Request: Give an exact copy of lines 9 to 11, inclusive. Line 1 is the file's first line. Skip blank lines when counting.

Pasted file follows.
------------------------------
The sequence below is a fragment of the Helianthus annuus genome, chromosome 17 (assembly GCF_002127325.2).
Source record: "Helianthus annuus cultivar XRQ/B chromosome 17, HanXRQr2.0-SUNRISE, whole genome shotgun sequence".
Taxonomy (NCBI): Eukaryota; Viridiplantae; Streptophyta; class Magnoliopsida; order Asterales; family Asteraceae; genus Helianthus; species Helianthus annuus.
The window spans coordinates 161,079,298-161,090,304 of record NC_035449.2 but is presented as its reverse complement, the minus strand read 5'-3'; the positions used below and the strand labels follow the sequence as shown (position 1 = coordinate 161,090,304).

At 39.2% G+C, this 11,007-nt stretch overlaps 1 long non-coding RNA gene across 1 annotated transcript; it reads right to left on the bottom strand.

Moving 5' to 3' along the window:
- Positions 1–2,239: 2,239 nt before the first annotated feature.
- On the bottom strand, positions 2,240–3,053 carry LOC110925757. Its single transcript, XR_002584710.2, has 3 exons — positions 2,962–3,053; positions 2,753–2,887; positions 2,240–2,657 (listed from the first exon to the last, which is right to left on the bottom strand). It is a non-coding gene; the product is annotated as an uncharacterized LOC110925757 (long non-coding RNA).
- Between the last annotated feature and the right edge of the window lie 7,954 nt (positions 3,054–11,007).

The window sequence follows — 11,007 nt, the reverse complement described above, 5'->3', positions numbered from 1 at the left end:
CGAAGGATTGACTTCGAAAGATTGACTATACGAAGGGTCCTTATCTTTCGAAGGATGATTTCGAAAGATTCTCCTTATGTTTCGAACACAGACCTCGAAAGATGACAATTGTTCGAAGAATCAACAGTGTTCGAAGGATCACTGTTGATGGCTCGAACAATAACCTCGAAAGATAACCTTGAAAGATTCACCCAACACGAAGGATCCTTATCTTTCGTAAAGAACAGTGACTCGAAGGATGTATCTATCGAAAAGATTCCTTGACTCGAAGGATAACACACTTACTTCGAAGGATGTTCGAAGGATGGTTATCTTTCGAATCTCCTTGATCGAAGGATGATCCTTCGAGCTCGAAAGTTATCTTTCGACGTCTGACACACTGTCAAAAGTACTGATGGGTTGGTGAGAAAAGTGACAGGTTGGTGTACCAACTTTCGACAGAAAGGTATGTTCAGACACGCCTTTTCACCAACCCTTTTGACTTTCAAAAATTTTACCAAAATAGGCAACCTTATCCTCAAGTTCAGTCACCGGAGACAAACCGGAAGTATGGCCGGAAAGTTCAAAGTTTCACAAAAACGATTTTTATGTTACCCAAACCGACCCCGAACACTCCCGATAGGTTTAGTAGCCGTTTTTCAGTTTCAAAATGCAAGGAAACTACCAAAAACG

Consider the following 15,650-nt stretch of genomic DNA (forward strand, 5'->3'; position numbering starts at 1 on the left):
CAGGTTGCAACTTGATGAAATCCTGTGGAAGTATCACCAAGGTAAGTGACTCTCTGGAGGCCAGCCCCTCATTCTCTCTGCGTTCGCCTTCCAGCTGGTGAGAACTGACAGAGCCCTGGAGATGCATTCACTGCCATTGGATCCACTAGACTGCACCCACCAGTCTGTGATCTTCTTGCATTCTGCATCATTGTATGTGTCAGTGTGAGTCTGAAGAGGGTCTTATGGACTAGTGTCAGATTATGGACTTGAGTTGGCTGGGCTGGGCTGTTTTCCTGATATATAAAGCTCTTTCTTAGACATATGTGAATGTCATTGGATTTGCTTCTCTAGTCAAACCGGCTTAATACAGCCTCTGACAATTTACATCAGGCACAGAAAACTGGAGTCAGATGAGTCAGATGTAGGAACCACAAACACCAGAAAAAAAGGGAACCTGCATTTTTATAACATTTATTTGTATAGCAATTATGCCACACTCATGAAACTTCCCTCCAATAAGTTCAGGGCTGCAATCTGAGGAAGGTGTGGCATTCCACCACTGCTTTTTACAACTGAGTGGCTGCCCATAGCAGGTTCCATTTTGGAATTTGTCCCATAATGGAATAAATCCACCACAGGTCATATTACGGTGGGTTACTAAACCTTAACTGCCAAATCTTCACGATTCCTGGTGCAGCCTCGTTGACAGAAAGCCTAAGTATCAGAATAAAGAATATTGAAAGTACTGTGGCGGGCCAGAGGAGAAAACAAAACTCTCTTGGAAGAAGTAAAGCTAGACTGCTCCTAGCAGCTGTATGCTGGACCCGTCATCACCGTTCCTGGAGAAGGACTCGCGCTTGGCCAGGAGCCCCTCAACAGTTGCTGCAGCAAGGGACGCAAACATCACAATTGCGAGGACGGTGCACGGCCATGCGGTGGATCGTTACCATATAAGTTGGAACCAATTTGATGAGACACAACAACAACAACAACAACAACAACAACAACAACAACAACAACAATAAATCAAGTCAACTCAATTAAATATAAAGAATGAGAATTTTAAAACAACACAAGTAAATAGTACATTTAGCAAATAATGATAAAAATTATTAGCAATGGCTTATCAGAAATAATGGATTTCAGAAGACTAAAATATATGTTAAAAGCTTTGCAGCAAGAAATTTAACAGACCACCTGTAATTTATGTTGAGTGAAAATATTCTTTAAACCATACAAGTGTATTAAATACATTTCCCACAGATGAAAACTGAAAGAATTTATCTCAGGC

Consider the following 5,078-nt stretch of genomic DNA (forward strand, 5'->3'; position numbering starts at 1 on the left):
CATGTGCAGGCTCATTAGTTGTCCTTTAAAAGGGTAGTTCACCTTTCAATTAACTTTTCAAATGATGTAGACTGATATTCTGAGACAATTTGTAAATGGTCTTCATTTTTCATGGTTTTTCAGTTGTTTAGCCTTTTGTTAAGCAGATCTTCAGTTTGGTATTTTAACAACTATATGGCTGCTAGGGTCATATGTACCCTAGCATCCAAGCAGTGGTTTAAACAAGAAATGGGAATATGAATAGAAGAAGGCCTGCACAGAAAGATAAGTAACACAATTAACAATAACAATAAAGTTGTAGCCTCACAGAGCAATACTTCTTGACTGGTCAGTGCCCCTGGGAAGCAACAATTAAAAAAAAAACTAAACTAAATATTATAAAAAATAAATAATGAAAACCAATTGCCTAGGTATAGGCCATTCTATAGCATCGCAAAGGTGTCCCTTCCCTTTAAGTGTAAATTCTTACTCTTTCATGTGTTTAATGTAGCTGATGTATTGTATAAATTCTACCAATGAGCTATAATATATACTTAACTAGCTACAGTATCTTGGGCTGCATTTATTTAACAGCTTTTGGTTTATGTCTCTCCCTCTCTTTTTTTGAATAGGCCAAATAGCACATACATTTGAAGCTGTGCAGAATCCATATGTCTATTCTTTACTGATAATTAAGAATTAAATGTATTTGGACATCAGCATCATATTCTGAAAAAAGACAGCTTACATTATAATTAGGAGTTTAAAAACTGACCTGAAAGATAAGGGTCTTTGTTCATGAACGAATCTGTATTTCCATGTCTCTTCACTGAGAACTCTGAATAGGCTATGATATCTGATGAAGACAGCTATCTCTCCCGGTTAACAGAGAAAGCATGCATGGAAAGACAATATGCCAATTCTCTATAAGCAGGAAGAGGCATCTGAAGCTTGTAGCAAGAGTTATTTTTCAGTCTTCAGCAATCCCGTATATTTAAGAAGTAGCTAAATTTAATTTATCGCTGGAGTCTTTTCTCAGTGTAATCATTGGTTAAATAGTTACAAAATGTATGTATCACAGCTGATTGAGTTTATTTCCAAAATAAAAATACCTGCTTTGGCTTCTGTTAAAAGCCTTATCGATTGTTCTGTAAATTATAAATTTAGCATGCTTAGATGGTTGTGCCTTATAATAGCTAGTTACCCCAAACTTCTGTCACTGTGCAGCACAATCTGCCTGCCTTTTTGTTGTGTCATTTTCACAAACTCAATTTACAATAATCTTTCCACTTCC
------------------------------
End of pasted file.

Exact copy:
- Between the last annotated feature and the right edge of the window lie 7,954 nt (positions 3,054–11,007).

The window sequence follows — 11,007 nt, the reverse complement described above, 5'->3', positions numbered from 1 at the left end:
CGAAGGATTGACTTCGAAAGATTGACTATACGAAGGGTCCTTATCTTTCGAAGGATGATTTCGAAAGATTCTCCTTATGTTTCGAACACAGACCTCGAAAGATGACAATTGTTCGAAGAATCAACAGTGTTCGAAGGATCACTGTTGATGGCTCGAACAATAACCTCGAAAGATAACCTTGAAAGATTCACCCAACACGAAGGATCCTTATCTTTCGTAAAGAACAGTGACTCGAAGGATGTATCTATCGAAAAGATTCCTTGACTCGAAGGATAACACACTTACTTCGAAGGATGTTCGAAGGATGGTTATCTTTCGAATCTCCTTGATCGAAGGATGATCCTTCGAGCTCGAAAGTTATCTTTCGACGTCTGACACACTGTCAAAAGTACTGATGGGTTGGTGAGAAAAGTGACAGGTTGGTGTACCAACTTTCGACAGAAAGGTATGTTCAGACACGCCTTTTCACCAACCCTTTTGACTTTCAAAAATTTTACCAAAATAGGCAACCTTATCCTCAAGTTCAGTCACCGGAGACAAACCGGAAGTATGGCCGGAAAGTTCAAAGTTTCACAAAAACGATTTTTATGTTACCCAAACCGACCCCGAACACTCCCGATAGGTTTAGTAGCCGTTTTTCAGTTTCAAAATGCAAGGAAACTACCAAAAACG